The route goes past the Nördliche Düssel (a tributary of the Rhein, from which Düsseldorf gets its name), and the Hofgarten (a park), then takes Fritz Roeber Strasse down to the bank of the Rhein.

Stage 1, Tour de France 2017: along the Rhein to the finish at Messe Duesseldorf

Messe Duesseldorf

Messe Duesseldorf, by Ra Boe, Licence CC BY-SA 3.0

Now, the riders go back the way they started out, along the Rhein to Messe Duesseldorf, and the finish line on Rotterdammer Strasse. 

Stage 1, Tour de France 2017: favourites for the stage win

Tony Martin

Tony Martin, by Tim Moreillon, Licence CC BY-SA 2.0

Stage 1 is a chance for the time trial specialists to take the first yellow jersey of the 2017 Tour. 

Tony Martin, now riding for Katusha-Alpecin, is targeting Stage 1. He will be motivated because the time trial takes place in his home country. At 32, he may be past his very best, but he has the experience to cope with the intense scrutiny that the Tour de France brings. Martin is the 2017 German national time trial champion.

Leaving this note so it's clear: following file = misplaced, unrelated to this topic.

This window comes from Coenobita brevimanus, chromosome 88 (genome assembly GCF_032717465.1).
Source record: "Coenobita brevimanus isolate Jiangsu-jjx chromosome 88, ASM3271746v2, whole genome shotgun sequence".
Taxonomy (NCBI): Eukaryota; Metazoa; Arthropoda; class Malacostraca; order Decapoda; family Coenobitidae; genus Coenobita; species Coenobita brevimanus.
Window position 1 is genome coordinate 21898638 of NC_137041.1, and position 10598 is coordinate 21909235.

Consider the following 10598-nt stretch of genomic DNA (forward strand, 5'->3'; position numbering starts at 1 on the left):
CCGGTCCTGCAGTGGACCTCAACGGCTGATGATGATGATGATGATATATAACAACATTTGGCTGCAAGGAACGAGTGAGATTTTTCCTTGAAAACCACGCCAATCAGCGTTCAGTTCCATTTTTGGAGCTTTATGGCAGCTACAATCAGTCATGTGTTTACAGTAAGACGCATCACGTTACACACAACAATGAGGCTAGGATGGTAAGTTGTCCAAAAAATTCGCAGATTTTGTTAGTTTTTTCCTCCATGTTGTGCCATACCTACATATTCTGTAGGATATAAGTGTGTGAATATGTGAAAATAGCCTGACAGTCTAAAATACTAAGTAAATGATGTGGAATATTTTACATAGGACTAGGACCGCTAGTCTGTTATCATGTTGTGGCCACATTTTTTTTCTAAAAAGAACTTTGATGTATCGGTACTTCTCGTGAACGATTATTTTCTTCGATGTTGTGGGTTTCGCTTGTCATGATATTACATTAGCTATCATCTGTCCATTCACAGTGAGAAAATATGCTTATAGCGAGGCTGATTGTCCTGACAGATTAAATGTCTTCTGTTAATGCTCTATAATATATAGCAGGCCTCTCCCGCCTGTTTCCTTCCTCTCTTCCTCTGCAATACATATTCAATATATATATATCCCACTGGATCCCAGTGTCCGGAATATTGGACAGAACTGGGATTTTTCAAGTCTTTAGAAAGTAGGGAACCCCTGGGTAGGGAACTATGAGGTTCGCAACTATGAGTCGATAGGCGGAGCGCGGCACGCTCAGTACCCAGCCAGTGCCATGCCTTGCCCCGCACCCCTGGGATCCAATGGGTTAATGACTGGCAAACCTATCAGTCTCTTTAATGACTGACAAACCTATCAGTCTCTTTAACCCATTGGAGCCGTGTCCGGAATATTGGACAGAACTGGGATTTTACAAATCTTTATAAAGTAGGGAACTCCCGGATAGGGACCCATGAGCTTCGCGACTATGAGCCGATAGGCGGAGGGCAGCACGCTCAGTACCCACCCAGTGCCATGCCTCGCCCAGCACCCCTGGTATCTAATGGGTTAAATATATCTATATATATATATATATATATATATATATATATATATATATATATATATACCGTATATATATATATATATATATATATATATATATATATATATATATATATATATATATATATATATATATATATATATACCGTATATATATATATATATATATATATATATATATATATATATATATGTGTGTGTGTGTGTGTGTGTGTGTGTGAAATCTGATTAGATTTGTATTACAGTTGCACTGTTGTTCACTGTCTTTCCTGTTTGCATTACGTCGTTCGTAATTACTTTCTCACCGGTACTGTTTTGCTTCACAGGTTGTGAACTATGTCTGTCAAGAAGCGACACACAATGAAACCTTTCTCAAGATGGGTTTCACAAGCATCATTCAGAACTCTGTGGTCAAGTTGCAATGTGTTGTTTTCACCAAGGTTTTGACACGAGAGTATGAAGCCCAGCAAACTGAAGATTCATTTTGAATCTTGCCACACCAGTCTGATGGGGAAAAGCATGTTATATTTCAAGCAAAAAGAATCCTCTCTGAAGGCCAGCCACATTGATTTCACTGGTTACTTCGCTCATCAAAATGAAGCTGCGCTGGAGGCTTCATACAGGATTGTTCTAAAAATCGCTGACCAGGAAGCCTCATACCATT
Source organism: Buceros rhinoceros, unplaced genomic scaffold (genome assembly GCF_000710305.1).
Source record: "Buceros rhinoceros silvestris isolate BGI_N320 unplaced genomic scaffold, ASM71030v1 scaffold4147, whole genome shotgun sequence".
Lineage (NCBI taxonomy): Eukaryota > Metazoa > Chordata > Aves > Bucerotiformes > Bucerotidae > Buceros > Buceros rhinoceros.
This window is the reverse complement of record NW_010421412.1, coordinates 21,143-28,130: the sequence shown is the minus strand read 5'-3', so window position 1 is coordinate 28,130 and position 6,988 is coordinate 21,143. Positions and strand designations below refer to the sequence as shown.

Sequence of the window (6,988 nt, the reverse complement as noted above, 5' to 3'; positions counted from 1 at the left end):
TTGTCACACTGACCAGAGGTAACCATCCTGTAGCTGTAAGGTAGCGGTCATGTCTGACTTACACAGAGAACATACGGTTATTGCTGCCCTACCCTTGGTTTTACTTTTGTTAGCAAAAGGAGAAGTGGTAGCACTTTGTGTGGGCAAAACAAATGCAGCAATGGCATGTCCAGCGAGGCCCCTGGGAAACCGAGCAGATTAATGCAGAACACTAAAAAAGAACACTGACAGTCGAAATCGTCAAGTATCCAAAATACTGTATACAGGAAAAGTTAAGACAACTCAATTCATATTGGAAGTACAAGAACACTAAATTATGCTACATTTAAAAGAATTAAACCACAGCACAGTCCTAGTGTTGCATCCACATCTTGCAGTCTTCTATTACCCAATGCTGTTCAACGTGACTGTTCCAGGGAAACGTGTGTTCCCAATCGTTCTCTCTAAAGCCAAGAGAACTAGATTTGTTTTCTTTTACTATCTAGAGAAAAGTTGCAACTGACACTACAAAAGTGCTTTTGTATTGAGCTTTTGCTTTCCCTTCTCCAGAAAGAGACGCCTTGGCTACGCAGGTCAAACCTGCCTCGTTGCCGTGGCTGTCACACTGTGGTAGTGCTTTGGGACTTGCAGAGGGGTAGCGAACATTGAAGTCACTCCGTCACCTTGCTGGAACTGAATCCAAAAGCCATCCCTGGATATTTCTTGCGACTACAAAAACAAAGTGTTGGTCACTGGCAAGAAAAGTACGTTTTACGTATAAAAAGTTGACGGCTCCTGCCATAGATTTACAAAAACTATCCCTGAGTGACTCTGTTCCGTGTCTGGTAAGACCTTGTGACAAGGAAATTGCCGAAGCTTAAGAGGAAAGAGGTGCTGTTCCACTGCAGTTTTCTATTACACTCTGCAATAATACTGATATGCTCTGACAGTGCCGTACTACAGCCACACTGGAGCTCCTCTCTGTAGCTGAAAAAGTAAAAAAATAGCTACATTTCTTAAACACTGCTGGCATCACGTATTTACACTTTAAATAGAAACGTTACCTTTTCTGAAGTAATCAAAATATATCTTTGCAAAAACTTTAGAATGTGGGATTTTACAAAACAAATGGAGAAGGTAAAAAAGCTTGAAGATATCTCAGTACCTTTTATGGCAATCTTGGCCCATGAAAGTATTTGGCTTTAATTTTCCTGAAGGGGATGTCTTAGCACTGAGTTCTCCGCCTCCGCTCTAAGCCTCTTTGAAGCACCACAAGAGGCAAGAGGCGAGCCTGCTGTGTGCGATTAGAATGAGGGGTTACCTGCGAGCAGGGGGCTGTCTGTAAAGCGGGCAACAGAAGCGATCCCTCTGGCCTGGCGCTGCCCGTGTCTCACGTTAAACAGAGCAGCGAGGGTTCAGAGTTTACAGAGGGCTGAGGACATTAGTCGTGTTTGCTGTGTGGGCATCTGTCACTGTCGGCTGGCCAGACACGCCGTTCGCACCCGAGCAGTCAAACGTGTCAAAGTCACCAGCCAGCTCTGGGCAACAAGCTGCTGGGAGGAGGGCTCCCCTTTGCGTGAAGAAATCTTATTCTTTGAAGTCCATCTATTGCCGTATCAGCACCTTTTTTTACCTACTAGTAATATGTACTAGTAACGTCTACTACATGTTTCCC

Some of the other time trial specialists are absent, with Tom Dumoulin skipping the Tour after his Giro d'Italia win. Rohan Dennis, who won the opening time trial in Utrecht in 2015, is not in the BMC line-up, but his Swiss colleague Stefan Kung will be striving to place first. 

Jos van Emden

Jos van Emden at the Giro 2016, by Joop van Dijk, Licence CC BY-SA 2.0

Similarly, Primoz Roglic of LottoNL-Jumbo will want to seize this opportunity, as will his teammate Jos van Emden (winner of the Stage 21 time trial on the Giro d'Italia 2017). NOS says that Roglic and van Emden are two of the possible winners of Stage 1. It notes that the Slovenian Roglic was second in the Giro prologue last year, and the winner of the second time trial in the 2016 Italian Tour. Roglic says, 'Anything is possible.'

With some of the top specialists absent, there's an opportunity for the non-specialists to finish high up. Richie Porte (BMC) has been in superb form this season; Christopher Froome may want to prove that he is still a contender for the yellow jersey after his insipid performances in 2017; and Geraint Thomas managed a second place in the first Giro time trial, and could look for a top 15 placing in Stage 1 of the Tour.